I for one was disappointed that Raghuram Rajan decided not to seek a second term as the central banker for India. I believe that he has brought a lot of credibility to the monetary system and has been well respected for his views and policies. India’s FDI increased dramatically during his term and he will surely be missed. I have just one thing to add to this topic, before I move on to other more positive subjects.
There are always people who are not completely attuned to certain policies and have disagreements with how they may be implemented and in those cases their voices need to be heard. Indeed, that should be encouraged, but limited to policy. When a member of parliament resorts to name-calling, not only does he lower himself in stature with investors, he also does a great disservice to the institution he apparently represents.
The person in this case is Subramanian Swamy, who I am told is extremely peeved that he wasn’t named the Reserve Bank Chairman or for that matter the Finance Secretary, and because of that he carries out a campaign against both individuals. His accusations are pathetic and without merit, accusing Rajan of an “apparently deliberate attempt to wreck the Indian economy” and then added a personal invective stating that Rajan was “mentally not fully Indian.”
What the heck does that mean? And who put him in charge of deciding who’s Indian and who’s not? The problem with such pronouncements is that even coming from a man like this, it jars the markets which are already jittery. Prior to his remarks foreign investors purchased $22.8 million; however, after his outburst they sold Indian debt amounting to $1.1 billion. So who’s trying to destroy the Indian economy now? Should we ignore him or is there something bigger happening that doesn’t bode well for foreign investors?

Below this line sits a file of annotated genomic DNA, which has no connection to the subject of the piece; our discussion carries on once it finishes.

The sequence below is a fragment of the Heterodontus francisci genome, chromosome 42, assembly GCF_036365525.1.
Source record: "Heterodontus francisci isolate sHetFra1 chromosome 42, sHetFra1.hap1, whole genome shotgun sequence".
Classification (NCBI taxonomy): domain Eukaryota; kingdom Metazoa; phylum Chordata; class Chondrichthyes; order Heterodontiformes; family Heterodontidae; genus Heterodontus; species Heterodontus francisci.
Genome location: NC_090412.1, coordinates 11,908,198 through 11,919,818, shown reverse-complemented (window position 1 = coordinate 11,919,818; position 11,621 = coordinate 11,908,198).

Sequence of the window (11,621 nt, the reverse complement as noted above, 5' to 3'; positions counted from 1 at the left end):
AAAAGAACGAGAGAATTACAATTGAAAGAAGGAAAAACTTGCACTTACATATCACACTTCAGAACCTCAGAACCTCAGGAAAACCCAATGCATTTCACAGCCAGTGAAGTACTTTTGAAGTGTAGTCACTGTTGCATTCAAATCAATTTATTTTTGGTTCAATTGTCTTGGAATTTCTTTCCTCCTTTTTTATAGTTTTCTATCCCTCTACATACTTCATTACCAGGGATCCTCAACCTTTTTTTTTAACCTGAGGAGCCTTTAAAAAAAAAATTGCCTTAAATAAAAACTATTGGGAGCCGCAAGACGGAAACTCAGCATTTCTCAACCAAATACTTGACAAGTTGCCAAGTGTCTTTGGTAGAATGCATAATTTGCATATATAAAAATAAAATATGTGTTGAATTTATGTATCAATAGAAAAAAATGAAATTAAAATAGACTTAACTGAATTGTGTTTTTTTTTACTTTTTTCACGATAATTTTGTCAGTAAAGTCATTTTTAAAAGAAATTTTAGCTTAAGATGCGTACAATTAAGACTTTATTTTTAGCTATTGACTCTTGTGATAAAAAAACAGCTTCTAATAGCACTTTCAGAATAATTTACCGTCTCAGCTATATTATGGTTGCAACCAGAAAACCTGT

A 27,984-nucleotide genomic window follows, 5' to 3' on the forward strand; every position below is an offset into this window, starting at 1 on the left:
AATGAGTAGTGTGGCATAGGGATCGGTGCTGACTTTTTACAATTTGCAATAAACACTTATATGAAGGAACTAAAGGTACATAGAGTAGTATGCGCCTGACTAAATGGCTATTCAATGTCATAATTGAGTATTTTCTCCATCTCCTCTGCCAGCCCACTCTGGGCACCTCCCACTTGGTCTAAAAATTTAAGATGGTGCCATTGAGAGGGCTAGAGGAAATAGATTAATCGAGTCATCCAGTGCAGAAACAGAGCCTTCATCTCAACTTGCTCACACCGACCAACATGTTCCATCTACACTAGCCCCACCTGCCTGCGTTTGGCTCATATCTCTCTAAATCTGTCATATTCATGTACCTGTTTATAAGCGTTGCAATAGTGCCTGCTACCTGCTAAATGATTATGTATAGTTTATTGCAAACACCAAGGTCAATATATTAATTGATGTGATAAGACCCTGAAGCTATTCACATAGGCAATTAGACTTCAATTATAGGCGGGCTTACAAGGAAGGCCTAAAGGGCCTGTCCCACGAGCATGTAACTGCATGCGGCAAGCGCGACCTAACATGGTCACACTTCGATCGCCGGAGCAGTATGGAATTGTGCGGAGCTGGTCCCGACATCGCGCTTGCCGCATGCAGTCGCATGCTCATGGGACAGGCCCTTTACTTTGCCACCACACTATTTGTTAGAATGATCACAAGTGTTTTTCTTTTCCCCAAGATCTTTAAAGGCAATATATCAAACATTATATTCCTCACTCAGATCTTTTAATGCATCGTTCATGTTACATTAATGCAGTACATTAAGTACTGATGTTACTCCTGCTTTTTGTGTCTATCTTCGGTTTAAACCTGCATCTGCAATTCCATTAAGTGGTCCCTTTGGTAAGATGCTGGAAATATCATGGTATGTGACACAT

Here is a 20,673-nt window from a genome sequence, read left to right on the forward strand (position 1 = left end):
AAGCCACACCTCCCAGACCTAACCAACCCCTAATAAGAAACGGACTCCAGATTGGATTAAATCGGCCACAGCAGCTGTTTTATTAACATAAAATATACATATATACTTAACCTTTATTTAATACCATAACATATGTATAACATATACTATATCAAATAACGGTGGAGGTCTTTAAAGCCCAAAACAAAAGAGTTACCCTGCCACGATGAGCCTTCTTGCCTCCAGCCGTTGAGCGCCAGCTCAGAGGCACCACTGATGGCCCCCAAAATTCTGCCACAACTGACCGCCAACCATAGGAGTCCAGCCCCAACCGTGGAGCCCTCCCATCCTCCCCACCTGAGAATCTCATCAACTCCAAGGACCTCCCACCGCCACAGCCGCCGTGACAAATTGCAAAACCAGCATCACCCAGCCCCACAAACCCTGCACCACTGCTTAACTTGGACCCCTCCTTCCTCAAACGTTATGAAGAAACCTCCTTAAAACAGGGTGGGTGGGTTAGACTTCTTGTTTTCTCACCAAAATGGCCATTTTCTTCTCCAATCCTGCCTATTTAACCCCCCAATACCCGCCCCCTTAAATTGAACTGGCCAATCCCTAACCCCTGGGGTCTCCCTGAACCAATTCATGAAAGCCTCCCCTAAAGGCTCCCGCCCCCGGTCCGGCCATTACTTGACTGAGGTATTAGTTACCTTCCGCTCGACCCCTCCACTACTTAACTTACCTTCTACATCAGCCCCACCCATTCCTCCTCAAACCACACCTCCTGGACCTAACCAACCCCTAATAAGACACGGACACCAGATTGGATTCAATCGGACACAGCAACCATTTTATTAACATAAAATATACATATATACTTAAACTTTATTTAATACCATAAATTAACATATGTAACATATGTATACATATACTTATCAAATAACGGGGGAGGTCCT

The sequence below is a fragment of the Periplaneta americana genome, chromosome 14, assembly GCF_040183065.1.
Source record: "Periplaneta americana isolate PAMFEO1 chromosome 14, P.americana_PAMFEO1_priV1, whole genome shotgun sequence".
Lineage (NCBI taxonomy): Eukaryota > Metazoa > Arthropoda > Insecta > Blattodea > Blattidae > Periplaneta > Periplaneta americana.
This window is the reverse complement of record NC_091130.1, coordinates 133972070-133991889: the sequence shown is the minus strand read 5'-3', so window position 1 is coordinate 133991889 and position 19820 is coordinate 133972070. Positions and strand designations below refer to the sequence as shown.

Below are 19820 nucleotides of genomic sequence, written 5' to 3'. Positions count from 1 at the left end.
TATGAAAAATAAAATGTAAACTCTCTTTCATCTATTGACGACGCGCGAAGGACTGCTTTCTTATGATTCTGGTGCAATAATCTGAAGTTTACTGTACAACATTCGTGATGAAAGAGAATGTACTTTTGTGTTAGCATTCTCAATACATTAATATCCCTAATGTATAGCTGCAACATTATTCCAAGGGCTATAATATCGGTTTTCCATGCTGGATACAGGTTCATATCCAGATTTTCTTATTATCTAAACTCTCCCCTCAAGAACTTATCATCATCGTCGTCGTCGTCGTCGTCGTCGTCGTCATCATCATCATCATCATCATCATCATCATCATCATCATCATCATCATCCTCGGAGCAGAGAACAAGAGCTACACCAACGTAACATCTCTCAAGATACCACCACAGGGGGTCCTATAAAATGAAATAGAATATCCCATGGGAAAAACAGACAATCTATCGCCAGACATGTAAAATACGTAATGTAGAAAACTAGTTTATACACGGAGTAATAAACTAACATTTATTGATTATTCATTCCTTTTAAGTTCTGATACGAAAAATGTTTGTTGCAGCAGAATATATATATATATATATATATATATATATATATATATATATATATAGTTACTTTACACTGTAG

Rajan’s achievements in three years have been remarkable and long-lasting. Three years ago I wrote an article and coined the term “the Rajan effect” for which I was soundly chastised by those who felt I knew nothing. But there is definitely a Rajan effect. With him at the controls, markets were calmed, the Rupee stabilized, and most importantly, India was heralded as the country to invest in.
On the domestic front, he tackled the age old nemesis of institutional corruption, where politicians used the public sector banks as their own private funds to lend to their corporate cronies and then write off the debts. One look at the current account deficit, which in the latest quarter stands at 0.1% of GDP, should be enough to seal his legacy.
I remember being in India in 2014 when Narendra Modi was elected as Prime Minister in a landslide, and I knew then that with those two at the helm, there was no other way for India to go but up. Now, with one of the main architects of the economic resurgence leaving, the government has decided to spring into action as fast as possible to avoid any fallout from Rajan’s departure.
Modi in his own aggressive manner stepped in and announced a series of liberalizations aimed at the foreign investor. I have read them and I approve. But I am also waiting with bated breath to see who will step into Rajan’s rather outsized shoes. There are a number of qualified applicants, as Ken Rapoza of Forbes magazine lays out in his article titled, “Who Is On The Short List To Replace India’s Central Banker Rajan?” I do have my favorite, but that’s for another article.
One man I know won’t get the job is Swamy.
By the way, I would love to see his rationale for saying that Rajan is “not mentally Indian.” After all, Swamy himself was educated at Harvard! Tune in tomorrow when I will address the changes in the FDI rules and stocks that stand to benefit.